Not possible in digital ? (6 replies and 31 comments)
Hi master Roger,
I've heard a cinematographer I admire opinions that this scene in apocalypse now, where storaro captured Marlon Brando being revealed occasionally in light and obscured by pitch black shadow to Martin sheens character , couldn't be done as it is in the film if it would have been
Shot on any digital capture medium ,
Could you give your opinion on this , hoping also an opinion on the blacks and shadows rendering in film Vs digital,
The cinematographer said , if it were to be captured with digital, the shadows would have always captured lot of detail and the transition of that lighting from black to shadows to light wouldn't be same.
With HDR you can have a solid black. In fact, I add a little tone to it so that the shape of the screen is still apparent in the dark shots.
Thank you master Roger for replying ,
So without hdr it's not same as in film? Tone means here as of little of a particular hue or luminance point ?
You can achieve black shadows with digital. The rate of fall-off to black is determined by the gamma (contrast) in the shadow region which is controllable in digital color-correction.
Now in terms of contrast ratio of projected images onto a screen, standard digital projectors can't achieve what a film print does in terms of deep blacks but laser projection can.
Thank you master David for replying,
My favourite observation on understanding film Vs digital was one you said , "film has higher contrast in shadows but lower contrast in highlights , digital has higher contrast in highlights and lower contrast in shadows " I try and make this observation to practice when doing a color grading,but what I found was the latitude must be available From the sensor in the first place to get this to have a good result , right?
Do you need more detail / latitude in the shadows if your intent is to turn them black?
Color reversal (slide) film has limited latitude compared to either digital or color negative film -- there's no problem getting black shadows with slide film...
You need a wide dynamic range to match film's overexposure latitude in the highlights. In the shadows, if you want a quicker fall-off to black, you just need to light for darker shadows and to color-correct with enough contrast in the shadows, you don't need more latitude in the shadows if the goal is to make them fall-off faster to black.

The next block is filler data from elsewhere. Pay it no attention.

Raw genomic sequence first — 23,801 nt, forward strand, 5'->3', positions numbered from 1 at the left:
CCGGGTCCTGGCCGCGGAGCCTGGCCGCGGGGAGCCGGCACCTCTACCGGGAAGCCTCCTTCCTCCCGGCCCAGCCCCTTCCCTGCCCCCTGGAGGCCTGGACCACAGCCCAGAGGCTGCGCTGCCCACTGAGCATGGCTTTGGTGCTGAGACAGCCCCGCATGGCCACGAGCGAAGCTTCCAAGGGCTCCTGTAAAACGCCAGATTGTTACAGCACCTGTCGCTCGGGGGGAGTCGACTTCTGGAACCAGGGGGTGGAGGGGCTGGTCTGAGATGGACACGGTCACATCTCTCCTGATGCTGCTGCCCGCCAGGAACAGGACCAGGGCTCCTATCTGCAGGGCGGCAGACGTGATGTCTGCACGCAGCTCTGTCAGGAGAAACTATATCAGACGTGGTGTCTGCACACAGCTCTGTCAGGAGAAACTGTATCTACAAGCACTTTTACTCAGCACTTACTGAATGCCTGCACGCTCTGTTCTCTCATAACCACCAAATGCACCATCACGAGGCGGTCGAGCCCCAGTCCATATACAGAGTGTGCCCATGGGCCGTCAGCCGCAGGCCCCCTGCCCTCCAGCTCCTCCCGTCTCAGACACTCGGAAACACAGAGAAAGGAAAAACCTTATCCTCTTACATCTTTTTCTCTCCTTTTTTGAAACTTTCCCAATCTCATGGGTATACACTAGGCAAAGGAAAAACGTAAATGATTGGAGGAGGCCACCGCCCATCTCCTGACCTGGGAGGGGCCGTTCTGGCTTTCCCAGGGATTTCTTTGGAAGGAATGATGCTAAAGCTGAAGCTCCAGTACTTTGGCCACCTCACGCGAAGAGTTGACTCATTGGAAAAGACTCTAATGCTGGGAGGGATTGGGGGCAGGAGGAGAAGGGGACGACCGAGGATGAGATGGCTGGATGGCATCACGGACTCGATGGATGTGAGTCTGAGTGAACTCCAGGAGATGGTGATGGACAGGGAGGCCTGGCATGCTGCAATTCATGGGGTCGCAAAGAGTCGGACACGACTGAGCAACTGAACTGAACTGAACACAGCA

Black is the absence of information, not the increase of information.
Thank you master David,
I was thinking about highlight latitude when saying film might have more latitude, the limited latitude I. Shadows of film over digital part I get .
Exposure, exposure, exposure. Detail at each end of the curve is controlled by exposure regardless of what is capturing the image.
Thank you master Roger,
But when faced with a high contrast scene like somebody in front of a strong sunset there is only limited choice in exposure right?
Also master Roger can you please mention which kind of image curve you like the most, like if you see an image and see that it has a smooth transition or not that smooth , there are varying degrees of smooth luminance and color transition possible from renders of different sensors right?
Do you prefer an s curve image or can you please say if you may , when you are presented with a flat image from a modern digital camera and you can only do curve color grading on it , which type of curve would you be pulling it to match the exposure you felt when capturing or say when you were choosing to test the digital camera image the first time , or is it some other process than a curve , I certainly don't know the way of conversion you do on the image, is it some kind of number conversion for each luminance range.
if you may , please let us know how to understand an image from a flat to rec 709 conversion and let it be natural , as you know there is lots of tools available for image manipulation these days and one often find themselves lost played by the tools options to be dictating their image , once a while.
Thank you .
I think Roger is saying that the main thing is lighting and exposure -- the details of the particular conversion LUT from log to display gamma (Rec.709 or P3) is not as important, you don't need a specialized LUT just to create images with good contrast and blacks.
Thank you master David,
What I really wanted to know wasn't much about Lut , but the preferred curve of an image , I'm sure that Roger and you , All great cinematographers can see an image for if it is overprocessed or not having a natural curve , so going back to the curious question , If you could only color grade from a flat log image using only curves adjustment , not RAW , which curve would you be pulling .
That's right. We always work in P3 but that is not essential. I suppose, you could work without a LUT and time your final images from the RAW file.
Thank you Master Roger,
If you may ,
Going back to the curious question, if you could only grade from a flat log image, not RAW, which curve would you be pulling ,
And can that curve render an image similar to the one in apocalypse now, or assassination of Jesse James train robbery scene shots. under same lighting conditions and same exposure.
What sort of answer are you expecting? Is there a number value to describe a curve (technically it is a gamma but even that value only describes a straight line, not a curved line) -- do you want a photograph of a waveform monitor where the camera is pointed at a grey scale so you can see the curve? Basically there are standard gamma conversions from ARRI Log-C to Rec.709 or P3 gamma that you work with as a starting point, then you adjust that in the shadows, midtones, highlights from there, maybe you save that adjustment to the standard as a new LUT for monitoring purposes on set.